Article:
It doesn't; so the point is that SSE2 handles it in software through an 'exception', while NVIDIA doesn't have that option so they 'just' implemented fully pipelined denormal handling in their DP unit.
    You mean vector hardware, right? And sure, that means CUDA will ironically likely also be a very viable option for Larrabee instead of Ct or whatever... although Larrabee's performance cannot be extracted fully with SSE, so they'd need to implement a new path specifically for it.
    Yeah, pretty far, plus there's really no point emulating a MIMD processor with a SIMD machine! :)
    You're talking about denormals, right? Can you elaborate a bit? (and I agree exceptions are important; NV conveniently claims they aren't and not really used outside of legacy code - duh, what would you expect them to say?)
     
  7. TimothyFarrar

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    Arun, as per usual, great work!

    "There’s now a memory coalescing cache in each memory controller partition."

    I figured that was going to happen. Is this write combine only or read combine as well?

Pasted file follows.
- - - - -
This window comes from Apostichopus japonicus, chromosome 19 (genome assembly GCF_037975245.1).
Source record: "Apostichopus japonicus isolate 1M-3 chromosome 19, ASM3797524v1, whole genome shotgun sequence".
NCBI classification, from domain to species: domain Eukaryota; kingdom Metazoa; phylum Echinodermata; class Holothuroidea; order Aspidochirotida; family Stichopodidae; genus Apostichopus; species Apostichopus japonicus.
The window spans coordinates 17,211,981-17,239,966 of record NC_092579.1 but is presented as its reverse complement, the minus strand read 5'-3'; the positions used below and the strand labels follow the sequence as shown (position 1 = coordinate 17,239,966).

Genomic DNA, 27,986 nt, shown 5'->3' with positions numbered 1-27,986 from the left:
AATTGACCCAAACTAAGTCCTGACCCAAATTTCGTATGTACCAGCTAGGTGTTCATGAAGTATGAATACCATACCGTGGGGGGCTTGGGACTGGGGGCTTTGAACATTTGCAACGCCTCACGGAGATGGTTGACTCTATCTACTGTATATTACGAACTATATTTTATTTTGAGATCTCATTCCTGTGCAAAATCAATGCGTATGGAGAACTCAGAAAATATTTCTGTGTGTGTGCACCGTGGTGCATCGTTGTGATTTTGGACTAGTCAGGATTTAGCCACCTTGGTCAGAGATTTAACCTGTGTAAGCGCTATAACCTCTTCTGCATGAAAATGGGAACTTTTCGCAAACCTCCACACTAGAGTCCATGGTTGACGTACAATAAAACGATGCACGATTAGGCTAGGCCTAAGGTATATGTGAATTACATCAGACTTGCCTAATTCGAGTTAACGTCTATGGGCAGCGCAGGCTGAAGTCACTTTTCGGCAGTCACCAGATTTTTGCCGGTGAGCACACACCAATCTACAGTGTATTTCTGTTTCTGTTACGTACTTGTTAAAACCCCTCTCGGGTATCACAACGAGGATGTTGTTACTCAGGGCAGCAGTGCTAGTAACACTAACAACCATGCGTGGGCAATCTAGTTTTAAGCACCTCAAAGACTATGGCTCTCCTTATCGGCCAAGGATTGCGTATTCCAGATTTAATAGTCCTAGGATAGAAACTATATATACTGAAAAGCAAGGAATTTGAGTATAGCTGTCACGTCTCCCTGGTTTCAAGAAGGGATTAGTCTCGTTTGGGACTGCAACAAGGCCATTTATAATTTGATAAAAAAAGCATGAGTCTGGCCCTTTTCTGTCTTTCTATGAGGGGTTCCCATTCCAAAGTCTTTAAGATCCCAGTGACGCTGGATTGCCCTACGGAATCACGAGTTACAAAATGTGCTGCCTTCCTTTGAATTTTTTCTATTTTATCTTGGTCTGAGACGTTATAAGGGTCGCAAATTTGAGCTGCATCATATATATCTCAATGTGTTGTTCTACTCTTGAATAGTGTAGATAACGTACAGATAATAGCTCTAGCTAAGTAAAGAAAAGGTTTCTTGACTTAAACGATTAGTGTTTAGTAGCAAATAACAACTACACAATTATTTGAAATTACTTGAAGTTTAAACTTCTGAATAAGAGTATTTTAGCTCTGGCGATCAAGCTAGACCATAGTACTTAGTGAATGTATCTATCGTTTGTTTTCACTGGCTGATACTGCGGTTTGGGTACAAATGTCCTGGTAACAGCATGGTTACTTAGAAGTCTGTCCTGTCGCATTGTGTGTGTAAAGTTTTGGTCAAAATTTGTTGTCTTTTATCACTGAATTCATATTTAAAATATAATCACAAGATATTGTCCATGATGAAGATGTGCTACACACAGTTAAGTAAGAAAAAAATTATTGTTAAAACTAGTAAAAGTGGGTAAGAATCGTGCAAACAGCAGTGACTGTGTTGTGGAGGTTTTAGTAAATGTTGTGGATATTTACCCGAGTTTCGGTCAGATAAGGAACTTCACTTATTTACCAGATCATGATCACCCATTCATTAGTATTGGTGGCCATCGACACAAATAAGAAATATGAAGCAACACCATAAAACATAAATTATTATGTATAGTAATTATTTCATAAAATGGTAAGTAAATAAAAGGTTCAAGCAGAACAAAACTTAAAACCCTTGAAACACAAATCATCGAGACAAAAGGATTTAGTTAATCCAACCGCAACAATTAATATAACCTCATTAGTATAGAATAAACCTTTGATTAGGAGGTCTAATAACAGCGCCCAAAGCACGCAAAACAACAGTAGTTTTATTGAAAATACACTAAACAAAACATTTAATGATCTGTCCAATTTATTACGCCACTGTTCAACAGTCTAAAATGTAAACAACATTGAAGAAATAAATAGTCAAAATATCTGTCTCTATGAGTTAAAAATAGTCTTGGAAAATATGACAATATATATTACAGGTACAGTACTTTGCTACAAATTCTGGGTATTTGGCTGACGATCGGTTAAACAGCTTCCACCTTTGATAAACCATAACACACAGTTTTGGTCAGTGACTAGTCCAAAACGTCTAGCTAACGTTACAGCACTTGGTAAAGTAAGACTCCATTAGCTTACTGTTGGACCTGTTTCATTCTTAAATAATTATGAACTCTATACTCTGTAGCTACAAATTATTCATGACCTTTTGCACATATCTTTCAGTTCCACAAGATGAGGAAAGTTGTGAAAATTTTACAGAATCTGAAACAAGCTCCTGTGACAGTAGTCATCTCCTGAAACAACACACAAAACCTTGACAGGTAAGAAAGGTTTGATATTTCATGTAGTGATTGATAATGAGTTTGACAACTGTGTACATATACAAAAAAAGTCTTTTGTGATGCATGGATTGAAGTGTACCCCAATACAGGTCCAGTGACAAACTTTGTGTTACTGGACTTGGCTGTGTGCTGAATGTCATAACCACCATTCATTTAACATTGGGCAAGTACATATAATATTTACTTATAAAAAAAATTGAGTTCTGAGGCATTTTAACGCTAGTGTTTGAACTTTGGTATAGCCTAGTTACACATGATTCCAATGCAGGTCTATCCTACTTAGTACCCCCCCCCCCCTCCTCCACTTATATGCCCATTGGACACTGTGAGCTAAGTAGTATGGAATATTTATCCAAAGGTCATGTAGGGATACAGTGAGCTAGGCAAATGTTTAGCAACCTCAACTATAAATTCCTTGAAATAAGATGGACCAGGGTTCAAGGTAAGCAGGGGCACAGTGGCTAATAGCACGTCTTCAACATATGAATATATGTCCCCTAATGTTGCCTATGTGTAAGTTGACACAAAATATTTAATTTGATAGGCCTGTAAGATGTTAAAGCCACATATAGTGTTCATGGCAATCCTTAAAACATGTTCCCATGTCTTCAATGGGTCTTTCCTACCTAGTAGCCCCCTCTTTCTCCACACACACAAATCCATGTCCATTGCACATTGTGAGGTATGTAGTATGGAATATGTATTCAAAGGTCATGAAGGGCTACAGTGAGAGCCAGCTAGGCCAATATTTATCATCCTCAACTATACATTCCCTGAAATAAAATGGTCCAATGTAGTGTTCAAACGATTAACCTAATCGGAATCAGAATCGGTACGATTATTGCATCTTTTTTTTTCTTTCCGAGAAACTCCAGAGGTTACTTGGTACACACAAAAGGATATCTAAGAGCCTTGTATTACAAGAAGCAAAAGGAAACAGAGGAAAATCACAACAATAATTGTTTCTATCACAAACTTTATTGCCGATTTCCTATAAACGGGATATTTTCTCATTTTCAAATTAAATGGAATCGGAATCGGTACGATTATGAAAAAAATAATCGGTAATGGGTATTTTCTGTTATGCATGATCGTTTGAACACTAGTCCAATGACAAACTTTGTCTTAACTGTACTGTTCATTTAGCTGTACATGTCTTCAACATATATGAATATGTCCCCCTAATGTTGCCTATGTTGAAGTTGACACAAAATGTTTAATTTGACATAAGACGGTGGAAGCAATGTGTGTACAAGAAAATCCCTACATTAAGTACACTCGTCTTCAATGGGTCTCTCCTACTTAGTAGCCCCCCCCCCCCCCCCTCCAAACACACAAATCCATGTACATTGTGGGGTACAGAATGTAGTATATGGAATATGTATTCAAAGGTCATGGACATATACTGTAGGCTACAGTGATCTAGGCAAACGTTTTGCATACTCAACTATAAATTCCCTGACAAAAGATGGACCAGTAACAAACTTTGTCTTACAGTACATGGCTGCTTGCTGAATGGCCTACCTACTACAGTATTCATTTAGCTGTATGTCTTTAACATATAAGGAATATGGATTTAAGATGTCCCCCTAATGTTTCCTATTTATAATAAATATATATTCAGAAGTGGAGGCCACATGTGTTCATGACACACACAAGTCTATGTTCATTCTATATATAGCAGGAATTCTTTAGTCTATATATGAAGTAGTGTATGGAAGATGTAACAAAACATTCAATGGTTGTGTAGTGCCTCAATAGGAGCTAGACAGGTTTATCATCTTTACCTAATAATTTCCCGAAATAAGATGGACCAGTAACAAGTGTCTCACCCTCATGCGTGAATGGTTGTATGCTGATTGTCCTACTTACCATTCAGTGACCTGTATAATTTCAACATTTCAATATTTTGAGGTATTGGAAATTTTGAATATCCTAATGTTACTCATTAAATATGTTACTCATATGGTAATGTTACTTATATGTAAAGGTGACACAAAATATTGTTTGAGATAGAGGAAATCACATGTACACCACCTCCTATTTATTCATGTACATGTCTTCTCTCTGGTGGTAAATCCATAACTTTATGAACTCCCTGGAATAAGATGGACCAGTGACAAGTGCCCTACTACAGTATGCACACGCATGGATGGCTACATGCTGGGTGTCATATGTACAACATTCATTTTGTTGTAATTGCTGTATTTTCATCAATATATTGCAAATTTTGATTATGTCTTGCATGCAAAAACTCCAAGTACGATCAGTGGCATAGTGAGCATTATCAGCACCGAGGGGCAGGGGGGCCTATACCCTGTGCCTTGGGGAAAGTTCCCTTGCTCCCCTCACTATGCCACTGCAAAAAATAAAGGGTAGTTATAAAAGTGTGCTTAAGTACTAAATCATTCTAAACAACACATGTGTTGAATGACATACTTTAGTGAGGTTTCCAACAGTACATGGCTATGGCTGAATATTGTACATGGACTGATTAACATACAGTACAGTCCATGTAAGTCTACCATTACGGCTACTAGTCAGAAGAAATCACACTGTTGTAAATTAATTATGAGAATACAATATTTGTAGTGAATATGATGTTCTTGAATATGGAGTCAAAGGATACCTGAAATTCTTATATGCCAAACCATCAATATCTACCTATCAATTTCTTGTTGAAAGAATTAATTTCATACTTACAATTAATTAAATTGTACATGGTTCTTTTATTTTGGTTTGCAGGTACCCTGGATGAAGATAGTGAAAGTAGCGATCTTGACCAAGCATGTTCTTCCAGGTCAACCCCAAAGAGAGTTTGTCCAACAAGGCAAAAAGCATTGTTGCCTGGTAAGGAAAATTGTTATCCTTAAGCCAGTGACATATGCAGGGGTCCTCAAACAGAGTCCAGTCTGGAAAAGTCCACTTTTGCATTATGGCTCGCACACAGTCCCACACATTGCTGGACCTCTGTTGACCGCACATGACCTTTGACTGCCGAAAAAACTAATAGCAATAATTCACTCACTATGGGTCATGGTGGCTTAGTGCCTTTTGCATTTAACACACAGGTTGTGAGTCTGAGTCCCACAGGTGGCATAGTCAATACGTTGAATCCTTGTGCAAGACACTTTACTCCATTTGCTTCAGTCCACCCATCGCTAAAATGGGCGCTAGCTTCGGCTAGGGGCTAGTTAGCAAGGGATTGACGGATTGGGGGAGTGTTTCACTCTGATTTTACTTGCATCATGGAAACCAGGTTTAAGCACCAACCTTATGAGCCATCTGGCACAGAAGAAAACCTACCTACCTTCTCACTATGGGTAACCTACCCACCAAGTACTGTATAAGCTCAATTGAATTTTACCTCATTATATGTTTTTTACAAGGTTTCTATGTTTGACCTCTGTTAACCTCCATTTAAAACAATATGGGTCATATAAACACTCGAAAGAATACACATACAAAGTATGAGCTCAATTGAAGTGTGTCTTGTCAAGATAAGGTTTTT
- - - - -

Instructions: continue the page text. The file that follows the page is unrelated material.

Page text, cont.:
I wonder if this means they will be soon be finally adding support for the PTX .surf surface cache?

    CUDA compiler for x86 is also an awesome idea. Very smart move. What's next CUDA compiled to CTM ; )
     
  8. MfA

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    The exception isn't so you can perform denorm handling, the exception is there to know you are getting them in the first place.
     
  9. Arun

    Arun Unknown.
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    Cheers! :)
    I wonder if this means they will be soon be finally adding support for the PTX .surf surface cache?

    The big question there is: who makes the software investment, and what are the benefits? Clearly marginalizing OpenCL would be beneficial to NVIDIA, but giving AMD CUDA support could hurt them in HPC. I would actually make the arguement (and in fact, I do rapidly in Part 3) that it wouldn't be a good idea for anyone involved to go down that route yet.

    On the other hand, it would be immensely beneficial to NVIDIA and AMD to support Larrabee in OpenCL (since the fundamental pradigm is more aligned to their GPUs than Intel's AFAICT) and, therefore, it would also be beneficial to make CUDA support both R8xx and Larrabee in order to further reduce the influence of whatever API Intel might come up with. Overall, CUDA becoming the main GPGPU HPC API and OpenCL/DirectX Compute becoming the consumer GPGPU API would likely be a very good outcome for both NVIDIA and AMD (imo).
     
  10. Arun

    Arun Unknown.
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    Oh yes, absolutely, I think I didn't make myself clear. I should have used the word 'interrupt', or perhaps even another one I can't think of at the moment. Definitely when you think of denormal exceptions, you tend think of what's visible to the programmer and lets him know the program is encountering one.